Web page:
I normally read Number the Stars-great introduction to WWII and the Nazi's-but told in a kid friendly way.
    I also read The Sign of the Beaver-this one is great because I read it when we study the Northeast in social studies-all of my kids-boys and girls alike really enjoy it.
    Hunter's Tales from Teaching

    ReplyDelete
    Replies
    1. I love Number the Stars! It has always been a favorite. We have steered clear of it in recent years because the 6th grade teachers have been using it. Thanks for sharing!

      Delete
  6. I read The Twenty-One Balloons because my fourth grade teacher read it. Love it! Blood on the River - Jamestown history
    Of course, Tales of a Fourth Grade Nothing for fourth graders. And my favorite? The True Confessions of Charlotte Doyle - amazing book! Also, Floors is a great book. I could go on and on and on!

    ReplyDelete
    Replies
    1. I used to read Charlotte to my 6th graders . . . haven't thought about that one for a long time! Thanks for stopping by--I need to look up Floors. . . I'm not familiar with that one!

      Delete
  7. I second The Miraculous Journey of Edward Tulane. I read it earlier this year and my 4th graders loved it. We had such rich discussions! We are now reading another Kate DiCamillo book, The Tale of Despereaux, which has wonderful vocabulary. The kids are really into it!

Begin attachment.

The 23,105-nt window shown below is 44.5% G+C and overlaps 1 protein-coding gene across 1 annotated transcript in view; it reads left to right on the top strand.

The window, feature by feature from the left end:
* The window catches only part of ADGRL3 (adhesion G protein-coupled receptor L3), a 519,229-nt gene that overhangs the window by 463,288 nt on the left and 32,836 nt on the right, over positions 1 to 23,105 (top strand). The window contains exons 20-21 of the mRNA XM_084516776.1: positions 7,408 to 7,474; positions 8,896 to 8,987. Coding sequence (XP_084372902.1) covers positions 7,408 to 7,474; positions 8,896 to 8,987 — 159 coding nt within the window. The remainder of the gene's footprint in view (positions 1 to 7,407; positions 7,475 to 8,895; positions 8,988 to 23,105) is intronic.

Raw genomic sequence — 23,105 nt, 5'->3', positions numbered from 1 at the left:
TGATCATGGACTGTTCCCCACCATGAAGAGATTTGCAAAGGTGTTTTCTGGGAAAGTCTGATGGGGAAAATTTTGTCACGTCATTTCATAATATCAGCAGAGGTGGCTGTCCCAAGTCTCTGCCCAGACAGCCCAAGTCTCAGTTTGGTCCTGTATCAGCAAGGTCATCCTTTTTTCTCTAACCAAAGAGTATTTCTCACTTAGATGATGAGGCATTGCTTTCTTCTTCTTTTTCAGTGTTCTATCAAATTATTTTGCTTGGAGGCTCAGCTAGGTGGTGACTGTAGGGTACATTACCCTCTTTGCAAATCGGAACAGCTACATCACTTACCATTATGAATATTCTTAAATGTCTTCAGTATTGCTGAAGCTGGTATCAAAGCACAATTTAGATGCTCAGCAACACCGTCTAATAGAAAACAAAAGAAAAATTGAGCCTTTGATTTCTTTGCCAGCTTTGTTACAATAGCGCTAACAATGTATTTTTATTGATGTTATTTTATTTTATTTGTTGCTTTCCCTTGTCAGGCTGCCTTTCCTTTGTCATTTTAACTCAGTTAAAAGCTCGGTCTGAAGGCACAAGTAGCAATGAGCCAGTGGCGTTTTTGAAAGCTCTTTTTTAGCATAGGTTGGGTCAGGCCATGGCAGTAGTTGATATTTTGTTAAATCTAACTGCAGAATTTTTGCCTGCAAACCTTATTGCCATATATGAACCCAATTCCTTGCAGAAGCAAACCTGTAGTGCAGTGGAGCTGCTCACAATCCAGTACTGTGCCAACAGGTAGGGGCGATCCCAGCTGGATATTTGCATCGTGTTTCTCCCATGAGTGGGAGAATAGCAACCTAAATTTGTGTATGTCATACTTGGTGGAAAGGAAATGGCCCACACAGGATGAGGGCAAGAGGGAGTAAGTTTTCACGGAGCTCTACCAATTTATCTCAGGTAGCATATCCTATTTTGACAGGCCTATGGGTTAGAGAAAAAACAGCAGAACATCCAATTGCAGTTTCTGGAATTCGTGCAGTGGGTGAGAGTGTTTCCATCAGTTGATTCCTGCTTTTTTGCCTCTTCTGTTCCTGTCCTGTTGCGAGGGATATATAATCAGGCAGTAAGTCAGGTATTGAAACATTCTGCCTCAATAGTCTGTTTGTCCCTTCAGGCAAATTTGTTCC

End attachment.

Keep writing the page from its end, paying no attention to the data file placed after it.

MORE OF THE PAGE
My librarian was just book-talking both Wonder and The One and Only Ivan last week. I want to read both of these books!

    I may have to read The Tiger Rising again. I read it once, and it didn't grab me, so I've never read it to my students. In general, though, I find that Kate DiCamillo's books are wonderful for reading aloud and discussing. She has many layers to her plots and characters...

    ReplyDelete
    Replies
    1. Cathy--I read Tiger Rising THREE times and didn't like it. My team REALLY wanted us to use it with our classes so I reluctantly agreed. My kids got SO into it! I was shocked. They came up with such deep discussions!

      Delete
  8. I read BFG every year because I just love fantasy and I don't get to teach much of it! There's none in our anthology and I think it's a shame. And I feel like it has a good message in it in terms of unlikely friendships and enjoying others' quirks.